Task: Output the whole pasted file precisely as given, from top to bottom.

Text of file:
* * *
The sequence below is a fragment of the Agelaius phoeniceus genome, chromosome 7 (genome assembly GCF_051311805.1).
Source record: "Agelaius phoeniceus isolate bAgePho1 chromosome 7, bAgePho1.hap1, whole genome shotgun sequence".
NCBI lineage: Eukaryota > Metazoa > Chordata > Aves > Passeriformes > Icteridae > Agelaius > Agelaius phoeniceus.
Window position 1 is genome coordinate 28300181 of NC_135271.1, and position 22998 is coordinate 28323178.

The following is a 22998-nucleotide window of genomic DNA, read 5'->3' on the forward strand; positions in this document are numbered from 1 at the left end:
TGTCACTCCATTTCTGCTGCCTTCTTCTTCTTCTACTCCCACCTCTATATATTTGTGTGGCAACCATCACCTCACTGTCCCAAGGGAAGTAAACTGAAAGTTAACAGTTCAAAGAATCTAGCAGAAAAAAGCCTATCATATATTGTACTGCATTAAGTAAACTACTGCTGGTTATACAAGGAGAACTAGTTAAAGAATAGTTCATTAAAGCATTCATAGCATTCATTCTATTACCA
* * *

The sequence below is a fragment of the Agelaius phoeniceus genome, chromosome 7 (genome assembly GCF_051311805.1).
Source record: "Agelaius phoeniceus isolate bAgePho1 chromosome 7, bAgePho1.hap1, whole genome shotgun sequence".
NCBI lineage: Eukaryota > Metazoa > Chordata > Aves > Passeriformes > Icteridae > Agelaius > Agelaius phoeniceus.
Window position 1 is genome coordinate 28300181 of NC_135271.1, and position 22998 is coordinate 28323178.

The following is a 22998-nucleotide window of genomic DNA, read 5'->3' on the forward strand; positions in this document are numbered from 1 at the left end:
TGTCACTCCATTTCTGCTGCCTTCTTCTTCTTCTACTCCCACCTCTATATATTTGTGTGGCAACCATCACCTCACTGTCCCAAGGGAAGTAAACTGAAAGTTAACAGTTCAAAGAATCTAGCAGAAAAAAGCCTATCATATATTGTACTGCATTAAGTAAACTACTGCTGGTTATACAAGGAGAACTAGTTAAAGAATAGTTCATTAAAGCATTCATAGCATTCATTCTATTACCA